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I have a program that communicates via serial port to the target. The target is likely a shell or similar program. In case I want to send several commands to the target, how can I know a command is end so that I can send the next command?

I have had some ideas, like catch the shell prompt or let the command output some text before exits. But these will increase the complexity. I'd like to know if there are some other simpler method to achieve it.

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3 Answers 3

up vote 2 down vote accepted

It would be impossible to know if a command ended without information going back to the agent issuing the commands with some sort of completion indication. Consider how a *nix terminal works. The *nix terminal was developed exactly for the same kind of situation -- issuing remote commands to another PC over some sort of pipe. In that case, how does the user know she can type another command? In the default case, it lets you know its done by giving you a prompt to issue another command. In an edge case it lets you have the process fork from the shell, in which you get an indication that the job has completed.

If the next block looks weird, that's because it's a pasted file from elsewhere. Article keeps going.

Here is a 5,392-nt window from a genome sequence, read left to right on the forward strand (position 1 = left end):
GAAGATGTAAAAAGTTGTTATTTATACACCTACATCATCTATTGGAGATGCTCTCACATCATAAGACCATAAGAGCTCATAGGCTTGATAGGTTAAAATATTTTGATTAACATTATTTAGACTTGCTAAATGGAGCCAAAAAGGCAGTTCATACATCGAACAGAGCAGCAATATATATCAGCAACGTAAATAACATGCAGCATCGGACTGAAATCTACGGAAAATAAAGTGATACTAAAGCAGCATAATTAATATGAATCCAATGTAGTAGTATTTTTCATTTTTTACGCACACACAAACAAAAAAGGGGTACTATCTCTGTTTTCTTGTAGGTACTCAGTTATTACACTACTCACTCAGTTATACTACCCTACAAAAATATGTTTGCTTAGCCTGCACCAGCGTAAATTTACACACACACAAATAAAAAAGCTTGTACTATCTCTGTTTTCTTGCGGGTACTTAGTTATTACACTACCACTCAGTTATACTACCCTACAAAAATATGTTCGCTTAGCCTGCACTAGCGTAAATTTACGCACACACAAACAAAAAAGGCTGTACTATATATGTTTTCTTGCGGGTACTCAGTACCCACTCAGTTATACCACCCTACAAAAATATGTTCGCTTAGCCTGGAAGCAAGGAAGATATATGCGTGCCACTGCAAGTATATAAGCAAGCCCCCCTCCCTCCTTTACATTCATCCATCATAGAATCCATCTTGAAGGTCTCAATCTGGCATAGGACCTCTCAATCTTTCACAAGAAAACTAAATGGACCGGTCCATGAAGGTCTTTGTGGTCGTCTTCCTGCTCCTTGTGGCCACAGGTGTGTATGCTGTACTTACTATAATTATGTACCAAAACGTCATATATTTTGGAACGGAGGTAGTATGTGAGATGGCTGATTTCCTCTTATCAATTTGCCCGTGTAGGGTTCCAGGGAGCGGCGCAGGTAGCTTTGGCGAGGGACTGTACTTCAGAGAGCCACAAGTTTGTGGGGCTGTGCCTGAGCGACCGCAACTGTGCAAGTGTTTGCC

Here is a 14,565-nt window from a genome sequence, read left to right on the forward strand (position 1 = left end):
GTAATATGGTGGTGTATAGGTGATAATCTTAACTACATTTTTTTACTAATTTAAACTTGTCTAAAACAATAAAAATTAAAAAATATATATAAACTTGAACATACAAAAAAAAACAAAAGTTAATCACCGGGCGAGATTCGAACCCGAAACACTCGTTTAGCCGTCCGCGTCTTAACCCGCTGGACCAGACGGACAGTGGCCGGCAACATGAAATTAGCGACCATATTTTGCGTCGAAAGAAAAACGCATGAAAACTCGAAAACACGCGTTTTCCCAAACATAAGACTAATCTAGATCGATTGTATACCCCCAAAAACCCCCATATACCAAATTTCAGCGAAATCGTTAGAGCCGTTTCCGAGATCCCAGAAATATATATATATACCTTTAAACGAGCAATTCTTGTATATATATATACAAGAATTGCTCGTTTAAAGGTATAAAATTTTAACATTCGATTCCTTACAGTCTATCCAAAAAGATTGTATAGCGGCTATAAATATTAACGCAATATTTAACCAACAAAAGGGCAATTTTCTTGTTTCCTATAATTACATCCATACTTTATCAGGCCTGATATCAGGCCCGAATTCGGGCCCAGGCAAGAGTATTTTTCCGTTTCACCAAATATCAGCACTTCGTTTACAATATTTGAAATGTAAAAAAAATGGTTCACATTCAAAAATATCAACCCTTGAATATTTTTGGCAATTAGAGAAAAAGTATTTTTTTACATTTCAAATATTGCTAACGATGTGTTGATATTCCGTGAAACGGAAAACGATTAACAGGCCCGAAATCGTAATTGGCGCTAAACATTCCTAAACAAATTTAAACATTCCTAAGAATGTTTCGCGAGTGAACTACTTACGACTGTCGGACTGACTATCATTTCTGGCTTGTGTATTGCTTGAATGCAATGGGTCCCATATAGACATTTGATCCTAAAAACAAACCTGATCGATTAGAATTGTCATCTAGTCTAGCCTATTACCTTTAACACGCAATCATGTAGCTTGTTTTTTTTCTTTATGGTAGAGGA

It seems the simplest solution is to echo something along the lines of "<< cmd >> complete".

Some basic psuedocode

 for (command in commands)
 {
     IssueCommand(command);
     result = "";
     while (result != "complete")
     {
         // read serial port append to result
         result += read(serialPort);
     }
 }
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If you are sending commands to a shell program that returns a prompt, say "$" after you send a command, than you certainly could wait until you see the "$" before sending the next command. This is very rudimentary protocol but should work just fine.

To avoid having to worry about "$" being in the echoed data from the console turn echo off on the console or change the prompt to something unlikely to be in the echoed data.

Technically you could make use of the console input buffer (typeahead) by sending a batch of commands with a length less than the input buffer (you would have to test this) like cmd1[cr]cmd2[cr]cmd3[cr] but then don't send any more untill you get back [cr]$[cr]$[cr]$. The [cr] may need to be [cr][lf] and "$" may actually be "$ " depending on how the console works.

With XONN/XOFF turned on you could technically check for XOFF to stop sending and then resume when you see the XONN but I would not recommend this if you are sending to a command console. You would need to make sure the XONN/XOFF buffer matched the console input buffer and that would be more complicated indeed.

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One approach you can use is emitting some sort of marker, such as EOF byte. Check all incoming bytes to see if they're EOF bytes. You could pick some other byte too.

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